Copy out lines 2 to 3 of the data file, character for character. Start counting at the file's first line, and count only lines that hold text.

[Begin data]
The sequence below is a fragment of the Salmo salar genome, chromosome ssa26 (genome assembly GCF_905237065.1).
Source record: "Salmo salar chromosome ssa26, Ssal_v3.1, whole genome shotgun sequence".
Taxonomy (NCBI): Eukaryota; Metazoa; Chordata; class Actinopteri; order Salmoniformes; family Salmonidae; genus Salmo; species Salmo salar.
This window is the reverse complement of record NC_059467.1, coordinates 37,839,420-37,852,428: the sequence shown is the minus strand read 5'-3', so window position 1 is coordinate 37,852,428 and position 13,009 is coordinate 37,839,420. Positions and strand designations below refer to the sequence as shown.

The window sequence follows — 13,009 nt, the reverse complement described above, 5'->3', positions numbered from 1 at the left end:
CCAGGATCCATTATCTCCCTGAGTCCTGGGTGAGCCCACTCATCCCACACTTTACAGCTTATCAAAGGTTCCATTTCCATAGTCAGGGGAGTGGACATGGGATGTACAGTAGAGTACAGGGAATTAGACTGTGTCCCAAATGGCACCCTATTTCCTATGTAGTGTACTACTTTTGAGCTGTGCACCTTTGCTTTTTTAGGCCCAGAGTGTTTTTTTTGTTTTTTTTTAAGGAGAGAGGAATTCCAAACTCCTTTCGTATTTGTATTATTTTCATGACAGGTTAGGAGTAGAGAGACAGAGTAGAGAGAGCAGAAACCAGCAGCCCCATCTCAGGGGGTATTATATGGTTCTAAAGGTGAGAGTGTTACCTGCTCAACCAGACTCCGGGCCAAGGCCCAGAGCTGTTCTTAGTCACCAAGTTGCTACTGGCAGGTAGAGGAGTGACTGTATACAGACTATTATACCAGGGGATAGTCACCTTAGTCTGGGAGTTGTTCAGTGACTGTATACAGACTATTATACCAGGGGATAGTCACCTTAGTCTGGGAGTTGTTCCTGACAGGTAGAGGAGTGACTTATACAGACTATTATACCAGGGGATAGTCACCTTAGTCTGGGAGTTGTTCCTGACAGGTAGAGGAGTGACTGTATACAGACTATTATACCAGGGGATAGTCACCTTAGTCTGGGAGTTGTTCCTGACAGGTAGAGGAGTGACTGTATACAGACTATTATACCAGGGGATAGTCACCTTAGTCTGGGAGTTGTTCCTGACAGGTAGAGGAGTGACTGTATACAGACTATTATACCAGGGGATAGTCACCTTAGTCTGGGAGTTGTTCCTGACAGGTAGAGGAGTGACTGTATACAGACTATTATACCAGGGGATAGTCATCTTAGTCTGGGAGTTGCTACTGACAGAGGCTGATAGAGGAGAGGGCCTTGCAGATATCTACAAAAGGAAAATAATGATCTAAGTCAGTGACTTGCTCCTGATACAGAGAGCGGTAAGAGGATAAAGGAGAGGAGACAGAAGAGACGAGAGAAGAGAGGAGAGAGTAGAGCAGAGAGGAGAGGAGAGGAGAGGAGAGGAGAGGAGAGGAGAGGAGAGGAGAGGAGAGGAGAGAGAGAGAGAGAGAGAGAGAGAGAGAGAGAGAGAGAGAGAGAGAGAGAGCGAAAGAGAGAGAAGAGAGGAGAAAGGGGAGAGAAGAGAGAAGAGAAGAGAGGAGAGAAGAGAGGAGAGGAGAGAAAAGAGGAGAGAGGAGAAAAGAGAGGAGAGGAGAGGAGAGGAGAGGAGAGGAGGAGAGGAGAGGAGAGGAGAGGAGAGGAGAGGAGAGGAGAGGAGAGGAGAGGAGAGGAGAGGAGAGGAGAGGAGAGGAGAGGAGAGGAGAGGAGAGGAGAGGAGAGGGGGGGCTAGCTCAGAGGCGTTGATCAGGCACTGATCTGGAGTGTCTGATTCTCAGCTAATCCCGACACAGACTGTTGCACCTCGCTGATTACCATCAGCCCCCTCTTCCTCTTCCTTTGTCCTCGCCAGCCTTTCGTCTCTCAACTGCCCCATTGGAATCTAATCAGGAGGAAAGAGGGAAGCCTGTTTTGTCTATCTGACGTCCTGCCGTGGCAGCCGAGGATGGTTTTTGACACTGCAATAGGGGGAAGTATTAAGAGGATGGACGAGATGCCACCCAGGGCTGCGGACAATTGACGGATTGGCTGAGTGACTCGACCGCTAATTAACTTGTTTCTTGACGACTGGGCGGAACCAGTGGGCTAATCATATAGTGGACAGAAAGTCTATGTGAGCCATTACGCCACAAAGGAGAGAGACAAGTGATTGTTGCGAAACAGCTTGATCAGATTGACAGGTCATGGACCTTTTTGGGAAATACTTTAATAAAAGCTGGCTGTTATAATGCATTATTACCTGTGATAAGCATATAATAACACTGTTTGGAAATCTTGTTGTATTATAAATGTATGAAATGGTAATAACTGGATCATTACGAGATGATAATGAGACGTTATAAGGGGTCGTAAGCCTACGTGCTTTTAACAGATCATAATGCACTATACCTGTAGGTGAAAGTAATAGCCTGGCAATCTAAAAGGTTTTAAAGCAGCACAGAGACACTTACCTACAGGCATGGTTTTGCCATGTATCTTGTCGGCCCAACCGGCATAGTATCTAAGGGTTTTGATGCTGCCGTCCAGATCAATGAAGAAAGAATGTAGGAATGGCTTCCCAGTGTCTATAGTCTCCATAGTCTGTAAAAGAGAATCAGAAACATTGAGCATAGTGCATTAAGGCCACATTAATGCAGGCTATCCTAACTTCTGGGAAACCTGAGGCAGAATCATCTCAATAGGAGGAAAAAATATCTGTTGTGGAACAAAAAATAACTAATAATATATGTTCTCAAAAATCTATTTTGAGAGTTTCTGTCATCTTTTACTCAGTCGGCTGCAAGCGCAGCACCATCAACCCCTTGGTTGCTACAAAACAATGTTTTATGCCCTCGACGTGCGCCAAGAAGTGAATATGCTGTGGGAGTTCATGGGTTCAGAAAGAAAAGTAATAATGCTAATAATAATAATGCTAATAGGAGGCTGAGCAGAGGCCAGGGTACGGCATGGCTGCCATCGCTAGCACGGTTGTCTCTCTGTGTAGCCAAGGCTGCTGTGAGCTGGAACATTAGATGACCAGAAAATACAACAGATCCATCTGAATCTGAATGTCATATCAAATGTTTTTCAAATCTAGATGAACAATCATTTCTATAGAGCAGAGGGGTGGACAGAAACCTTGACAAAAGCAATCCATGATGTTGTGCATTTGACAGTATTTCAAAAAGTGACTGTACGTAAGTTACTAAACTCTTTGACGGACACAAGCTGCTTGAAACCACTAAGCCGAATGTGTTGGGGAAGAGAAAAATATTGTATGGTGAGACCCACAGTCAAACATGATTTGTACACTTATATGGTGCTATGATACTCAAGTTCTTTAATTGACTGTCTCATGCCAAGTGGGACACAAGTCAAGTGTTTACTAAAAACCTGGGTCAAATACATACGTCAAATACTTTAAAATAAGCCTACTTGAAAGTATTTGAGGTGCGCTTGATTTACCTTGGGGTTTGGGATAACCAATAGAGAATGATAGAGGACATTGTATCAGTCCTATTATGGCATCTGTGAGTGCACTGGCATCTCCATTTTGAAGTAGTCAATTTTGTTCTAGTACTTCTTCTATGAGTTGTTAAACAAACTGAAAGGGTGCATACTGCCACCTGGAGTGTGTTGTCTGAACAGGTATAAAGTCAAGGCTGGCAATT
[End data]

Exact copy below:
Source record: "Salmo salar chromosome ssa26, Ssal_v3.1, whole genome shotgun sequence".
Taxonomy (NCBI): Eukaryota; Metazoa; Chordata; class Actinopteri; order Salmoniformes; family Salmonidae; genus Salmo; species Salmo salar.